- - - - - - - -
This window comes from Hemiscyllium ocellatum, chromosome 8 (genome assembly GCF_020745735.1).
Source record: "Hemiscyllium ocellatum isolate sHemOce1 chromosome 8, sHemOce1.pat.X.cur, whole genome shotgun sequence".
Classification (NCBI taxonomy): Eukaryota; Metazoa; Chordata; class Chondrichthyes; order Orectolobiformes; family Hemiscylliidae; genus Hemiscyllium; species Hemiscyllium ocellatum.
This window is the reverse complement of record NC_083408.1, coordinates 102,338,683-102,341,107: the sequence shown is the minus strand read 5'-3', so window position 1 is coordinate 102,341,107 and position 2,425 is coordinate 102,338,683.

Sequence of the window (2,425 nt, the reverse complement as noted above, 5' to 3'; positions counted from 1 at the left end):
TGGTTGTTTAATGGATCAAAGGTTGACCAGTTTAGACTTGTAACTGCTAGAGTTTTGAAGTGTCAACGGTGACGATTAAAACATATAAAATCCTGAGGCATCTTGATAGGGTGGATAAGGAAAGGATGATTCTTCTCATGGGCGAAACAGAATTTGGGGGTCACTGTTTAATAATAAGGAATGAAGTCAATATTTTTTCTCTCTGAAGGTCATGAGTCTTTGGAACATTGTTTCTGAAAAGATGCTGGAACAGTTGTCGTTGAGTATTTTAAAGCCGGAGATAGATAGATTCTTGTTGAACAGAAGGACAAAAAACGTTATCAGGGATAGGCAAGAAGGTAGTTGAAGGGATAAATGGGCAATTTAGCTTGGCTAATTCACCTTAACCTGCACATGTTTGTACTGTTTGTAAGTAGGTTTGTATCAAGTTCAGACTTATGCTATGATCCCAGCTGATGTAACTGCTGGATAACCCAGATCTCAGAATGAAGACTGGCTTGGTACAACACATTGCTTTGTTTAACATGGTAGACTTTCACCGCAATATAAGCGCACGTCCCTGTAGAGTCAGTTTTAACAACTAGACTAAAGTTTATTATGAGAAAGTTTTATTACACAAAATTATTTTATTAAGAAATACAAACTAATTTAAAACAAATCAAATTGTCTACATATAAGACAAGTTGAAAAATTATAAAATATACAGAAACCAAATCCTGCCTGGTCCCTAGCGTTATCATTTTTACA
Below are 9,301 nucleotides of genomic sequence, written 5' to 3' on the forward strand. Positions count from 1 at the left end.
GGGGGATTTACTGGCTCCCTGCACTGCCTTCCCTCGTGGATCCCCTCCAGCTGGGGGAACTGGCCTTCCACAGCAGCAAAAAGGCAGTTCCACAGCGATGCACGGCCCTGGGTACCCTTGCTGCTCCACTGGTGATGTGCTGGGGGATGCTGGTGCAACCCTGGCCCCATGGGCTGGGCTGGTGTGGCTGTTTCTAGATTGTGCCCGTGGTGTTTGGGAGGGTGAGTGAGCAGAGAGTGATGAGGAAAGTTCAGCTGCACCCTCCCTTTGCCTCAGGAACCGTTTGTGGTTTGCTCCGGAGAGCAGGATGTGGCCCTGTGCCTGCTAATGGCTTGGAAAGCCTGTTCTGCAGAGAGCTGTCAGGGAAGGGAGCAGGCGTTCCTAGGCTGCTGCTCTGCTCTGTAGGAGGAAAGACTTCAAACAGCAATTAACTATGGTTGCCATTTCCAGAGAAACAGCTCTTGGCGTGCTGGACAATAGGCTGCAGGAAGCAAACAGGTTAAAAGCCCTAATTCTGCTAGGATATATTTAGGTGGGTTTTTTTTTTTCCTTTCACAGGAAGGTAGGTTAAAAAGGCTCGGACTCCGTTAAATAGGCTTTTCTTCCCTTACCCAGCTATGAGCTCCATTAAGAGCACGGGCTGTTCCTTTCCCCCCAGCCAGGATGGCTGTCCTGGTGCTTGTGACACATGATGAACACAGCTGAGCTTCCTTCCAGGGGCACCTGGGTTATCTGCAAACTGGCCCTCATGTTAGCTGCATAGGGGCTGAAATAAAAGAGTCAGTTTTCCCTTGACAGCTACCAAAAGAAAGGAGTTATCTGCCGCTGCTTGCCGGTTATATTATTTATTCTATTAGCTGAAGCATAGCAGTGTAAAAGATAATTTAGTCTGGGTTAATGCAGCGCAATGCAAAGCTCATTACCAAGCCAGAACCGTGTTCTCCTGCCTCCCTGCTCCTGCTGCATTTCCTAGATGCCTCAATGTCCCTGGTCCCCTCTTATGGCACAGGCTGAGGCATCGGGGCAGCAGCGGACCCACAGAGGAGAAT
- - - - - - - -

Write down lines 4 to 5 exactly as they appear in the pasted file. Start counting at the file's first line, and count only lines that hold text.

This window is the reverse complement of record NC_083408.1, coordinates 102,338,683-102,341,107: the sequence shown is the minus strand read 5'-3', so window position 1 is coordinate 102,341,107 and position 2,425 is coordinate 102,338,683.

Sequence of the window (2,425 nt, the reverse complement as noted above, 5' to 3'; positions counted from 1 at the left end):